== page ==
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Point Passage, the principal entrance to Savusavu Bay, is

located between Point Reef and Sybil Rocks (16°49'S., 179°15'E.), 1.5 miles NW. Sybil Rocks are not marked by breakers, and do not show clearly after rains because of the muddy discoloration of the water.

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Nakama Creek flows into the bay on the E side, 5 miles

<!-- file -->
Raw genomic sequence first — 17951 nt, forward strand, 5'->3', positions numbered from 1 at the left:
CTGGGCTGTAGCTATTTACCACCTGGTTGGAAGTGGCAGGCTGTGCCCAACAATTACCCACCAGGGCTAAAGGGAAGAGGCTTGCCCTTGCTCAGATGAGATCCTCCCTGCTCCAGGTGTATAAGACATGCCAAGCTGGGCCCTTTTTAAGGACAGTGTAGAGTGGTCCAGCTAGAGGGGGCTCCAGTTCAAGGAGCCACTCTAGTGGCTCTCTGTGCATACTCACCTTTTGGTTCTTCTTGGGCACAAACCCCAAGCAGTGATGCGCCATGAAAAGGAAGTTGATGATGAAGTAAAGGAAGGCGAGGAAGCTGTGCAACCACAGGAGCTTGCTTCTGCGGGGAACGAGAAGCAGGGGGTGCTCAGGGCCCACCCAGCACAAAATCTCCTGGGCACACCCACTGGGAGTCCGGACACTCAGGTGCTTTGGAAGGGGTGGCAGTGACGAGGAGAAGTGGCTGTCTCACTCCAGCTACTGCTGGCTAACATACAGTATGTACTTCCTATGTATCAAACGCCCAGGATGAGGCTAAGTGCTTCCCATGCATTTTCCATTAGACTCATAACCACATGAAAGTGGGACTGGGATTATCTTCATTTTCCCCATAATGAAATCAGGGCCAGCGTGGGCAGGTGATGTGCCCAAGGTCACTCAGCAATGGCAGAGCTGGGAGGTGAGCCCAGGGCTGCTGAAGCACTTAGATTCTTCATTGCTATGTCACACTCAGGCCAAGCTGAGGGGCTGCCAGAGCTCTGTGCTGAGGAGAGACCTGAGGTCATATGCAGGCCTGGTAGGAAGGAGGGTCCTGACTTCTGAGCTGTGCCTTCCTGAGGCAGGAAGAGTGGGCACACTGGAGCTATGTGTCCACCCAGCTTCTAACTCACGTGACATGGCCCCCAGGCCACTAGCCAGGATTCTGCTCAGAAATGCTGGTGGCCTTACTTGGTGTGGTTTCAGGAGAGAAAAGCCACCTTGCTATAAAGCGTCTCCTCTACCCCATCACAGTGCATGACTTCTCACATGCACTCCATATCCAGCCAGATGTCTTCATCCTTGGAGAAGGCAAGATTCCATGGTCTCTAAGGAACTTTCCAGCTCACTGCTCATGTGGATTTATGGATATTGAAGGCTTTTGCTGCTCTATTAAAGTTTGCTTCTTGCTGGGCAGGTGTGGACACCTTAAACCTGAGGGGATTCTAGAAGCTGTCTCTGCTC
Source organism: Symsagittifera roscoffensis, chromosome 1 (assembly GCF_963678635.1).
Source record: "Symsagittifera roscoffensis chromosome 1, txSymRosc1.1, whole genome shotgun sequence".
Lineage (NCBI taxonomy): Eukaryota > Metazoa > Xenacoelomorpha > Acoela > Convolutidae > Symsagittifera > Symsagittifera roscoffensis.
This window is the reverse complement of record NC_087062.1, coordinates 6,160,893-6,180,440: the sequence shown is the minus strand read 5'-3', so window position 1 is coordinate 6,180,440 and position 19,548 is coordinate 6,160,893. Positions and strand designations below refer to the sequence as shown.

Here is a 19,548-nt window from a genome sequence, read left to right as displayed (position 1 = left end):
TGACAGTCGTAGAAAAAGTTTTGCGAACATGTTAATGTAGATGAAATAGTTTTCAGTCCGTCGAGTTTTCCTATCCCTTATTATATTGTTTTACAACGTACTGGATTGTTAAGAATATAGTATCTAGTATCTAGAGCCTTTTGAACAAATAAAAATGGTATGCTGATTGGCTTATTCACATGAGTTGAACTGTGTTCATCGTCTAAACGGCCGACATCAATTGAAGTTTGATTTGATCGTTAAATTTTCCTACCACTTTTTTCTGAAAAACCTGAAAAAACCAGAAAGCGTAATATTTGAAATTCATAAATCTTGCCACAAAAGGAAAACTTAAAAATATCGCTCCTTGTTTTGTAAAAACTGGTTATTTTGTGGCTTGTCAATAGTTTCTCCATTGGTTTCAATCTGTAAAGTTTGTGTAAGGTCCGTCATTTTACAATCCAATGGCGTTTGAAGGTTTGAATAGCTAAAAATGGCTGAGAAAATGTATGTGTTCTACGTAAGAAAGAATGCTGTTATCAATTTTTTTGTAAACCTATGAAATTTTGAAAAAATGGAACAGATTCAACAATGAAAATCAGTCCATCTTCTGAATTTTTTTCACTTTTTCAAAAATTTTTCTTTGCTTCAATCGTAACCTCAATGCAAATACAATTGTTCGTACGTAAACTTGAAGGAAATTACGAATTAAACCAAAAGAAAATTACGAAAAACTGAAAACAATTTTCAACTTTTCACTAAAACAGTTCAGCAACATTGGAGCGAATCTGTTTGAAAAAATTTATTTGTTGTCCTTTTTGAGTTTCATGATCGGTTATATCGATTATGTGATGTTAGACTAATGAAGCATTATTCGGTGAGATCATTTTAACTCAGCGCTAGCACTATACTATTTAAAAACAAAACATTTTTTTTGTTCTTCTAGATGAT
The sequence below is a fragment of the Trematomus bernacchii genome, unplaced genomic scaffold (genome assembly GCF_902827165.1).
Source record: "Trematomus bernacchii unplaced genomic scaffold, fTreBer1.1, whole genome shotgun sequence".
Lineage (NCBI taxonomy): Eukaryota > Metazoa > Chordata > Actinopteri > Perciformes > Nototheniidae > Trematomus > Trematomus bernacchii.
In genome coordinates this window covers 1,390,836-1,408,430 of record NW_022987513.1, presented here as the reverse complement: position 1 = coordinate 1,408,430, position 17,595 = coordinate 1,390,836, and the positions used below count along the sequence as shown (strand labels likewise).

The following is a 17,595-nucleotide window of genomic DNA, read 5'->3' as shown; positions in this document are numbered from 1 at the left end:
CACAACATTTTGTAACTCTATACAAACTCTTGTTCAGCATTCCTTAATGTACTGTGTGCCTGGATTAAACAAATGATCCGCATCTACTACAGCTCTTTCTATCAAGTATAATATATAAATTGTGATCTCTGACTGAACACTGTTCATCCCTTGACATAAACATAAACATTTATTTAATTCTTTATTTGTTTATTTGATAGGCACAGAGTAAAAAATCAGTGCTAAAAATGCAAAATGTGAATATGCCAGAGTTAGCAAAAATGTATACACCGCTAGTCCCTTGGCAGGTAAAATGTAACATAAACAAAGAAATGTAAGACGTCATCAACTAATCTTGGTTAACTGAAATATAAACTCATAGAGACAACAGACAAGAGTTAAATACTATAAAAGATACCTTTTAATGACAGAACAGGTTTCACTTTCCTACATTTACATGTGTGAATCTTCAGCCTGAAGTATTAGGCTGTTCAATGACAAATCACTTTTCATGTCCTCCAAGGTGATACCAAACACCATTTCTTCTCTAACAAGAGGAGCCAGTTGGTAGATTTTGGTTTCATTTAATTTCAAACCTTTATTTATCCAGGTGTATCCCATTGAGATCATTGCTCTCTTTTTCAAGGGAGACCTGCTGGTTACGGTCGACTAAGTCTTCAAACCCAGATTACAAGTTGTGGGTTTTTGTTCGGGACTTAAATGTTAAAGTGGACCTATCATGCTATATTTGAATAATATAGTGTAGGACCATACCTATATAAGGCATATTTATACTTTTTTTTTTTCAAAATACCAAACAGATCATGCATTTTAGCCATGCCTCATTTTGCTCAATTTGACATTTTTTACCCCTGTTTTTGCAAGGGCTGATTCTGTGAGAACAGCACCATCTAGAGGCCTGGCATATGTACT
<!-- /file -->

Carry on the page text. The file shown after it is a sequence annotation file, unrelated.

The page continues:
within Point Passage. Nawi Island, on the N shore of the creek, is 39m high. Page 1  |  Page 2  |  Page 3  |  Page 4  |  Page 5  |  Page 6  |  Page 7  |  Page 8  |  Page 9  |  Page 10  |  Page 11  |  Page 12  |  Page 13  |  Page 14  |  Page 15  |  Page 16  |  Page 17  |  Page 18  |  Page 19  |  Page 20  |  Page 21  |  Page 22  |  Page 23  |  Page 24  |  Page 25  |  Page 26  |  Page 27  |  Page 28  |  Page 29  |  Page 30  |  Page 31  |  Page 32  |  Page 33  |  Page 34  |  Page 35  |  Page 36  |  Page 37  |  Page 38  |  Page 39  |  Page 40  |  Page 41  |  Page 42  |  Page 43  |  Page 44  |  Page 45  |  Page 46  |  Page 47  |  Page 48  |  Page 49  |  Page 50  |  Page 51  |  Page 52  |  Page 53  |  Page 54  |  Page 55  |  Page 56  |  Page 57  |  Page 58  |  Page 59  |  Page 60  |  Page 61  |  Page 62  |  Page 63  |  Page 64  |  Page 65  |  Page 66  |  Page 67  |  Page 68  |  Page 69  |  Page 70  |  Page 71  |  Page 72  |  Page 73  |  Page 74  |  Page 75  |  Page 76  |  Page 77  |  Page 78  |  Page 79  |  Page 80  |  Page 81  |  Page 82  |  Page 83  |  Page 84  |  Page 85  |  Page 86  |  Page 87  |  Page 88  |  Page 89  |  Page 90  |  Page 91  |  Page 92  |  Page 93  |  Page 94  |  Page 95  |  Page 96  |  Page 97  |  Page 98  |  Page 99  |  Page 100  |  Page 101  |  Page 102  |  Page 103  |  Page 104  |  Page 105  |  Page 106  |  Page 107  |  Page 108  |  Page 109  |  Page 110  |  Page 111  |  Page 112  |  Page 113  |  Page 114  |  Page 115  |  Page 116  |  Page 117  |  Page 118  |  Page 119  |  Page 120  |  Page 121  |  Page 122  |  Page 123  |  Page 124  |  Page 125  |  Page 126  |  Page 127  |  Page 128  |  Page 129  |  Page 130  |  Page 131  |  Page 132  |  Page 133  |  Page 134  |  Page 135  |  Page 136  |  Page 137  |  Page 138  |  Page 139  |  Page 140  |  Page 141  |  Page 142  |  Page 143  |  Page 144  |  Page 145  |  Page 146  |  Page 147  |  Page 148  |  Page 149  |  Page 150  |  Page 151  |  Page 152  |  Page 153  |  Page 154  |  Page 155  |  Page 156  |  Page 157  |  Page 158  |  Page 159  |  Page 160  |  Page 161  |  Page 162  |  Page 163  |  Page 164  |  Page 165  |  Page 166  |  Page 167  |  Page 168  |  Page 169  |  Page 170  |  Page 171  |  Page 172  |  Page 173  |  Page 174  |  Page 175  |  Page 176  |  Page 177  |  Page 178  |  Page 179  |  Page 180  |  Page 181  |  Page 182  |  Page 183  |  Page 184  |  Page 185  |  Page 186  |  Page 187  |  Page 188  |  Page 189  |  Page 190  |  Page 191  |  Page 192  |  Page 193  |  Page 194  |  Page 195  |  Page 196  |  Page 197  |  Page 198  |  Page 199  |  Page 200  |  Page 201  |  Page 202  |  Page 203  |  Page 204  |  Page 205  |  Page 206  |  Page 207  |  Page 208  |  Page 209  |  Page 210  |  Page 211  |  Page 212  |  Page 213  |  Page 214  |  Page 215  |  Page 216  |  Page 217  |  Page 218  |  Page 219  |  Page 220  |  Page 221  |  Page 222  |  Page 223  |  Page 224  |  Page 225  |  Page 226  |  Page 227  |  Page 228  |  Page 229  |  Page 230  |  Page 231  |  Page 232  |  Page 233  |  Page 234  |  Page 235  |  Page 236  |  Page 237  |  Page 238  |  Page 239  |  Page 240  |  Page 241  |  Page 242  |  Page 243  |  Page 244  |  Page 245  |  Page 246  |  Page 247  |  Page 248  |  Page 249  |  Page 250  |  Page 251  |  Page 252  |  Page 253  |  Page 254  |  Page 255  |  Page 256  |  Page 257  |  Page 258  |  Page 259  |  Page 260  |  Page 261  |  Page 262  |  Page 263  |  Page 264  |  Page 265  |  Page 266  |  Page 267  |  Page 268  |  Page 269  |  Page 270  |  Page 271  |  Page 272  |  Page 273  |  Page 274  |  Page 275  |  Page 276  |  Page 277  |  Page 278  |  Page 279  |  Page 280  |  Page 281  |  Page 282  |  Page 283  |  Page 284  |  Page 285  |  Page 286  |  Page 287  |  Page 288  |  Page 289  |  Page 290  |  Page 291  |  Page 292  |  Page 293  |  Page 294  |  Page 295  |  Page 296  |  Page 297  |  Page 298  |  Page 299  |  Page 300  |  Page 301  |  Page 302  |  Page 303  |  Page 304  |  Page 305  |  Page 306  |  Page 307  |  Page 308  |  Page 309  |  Page 310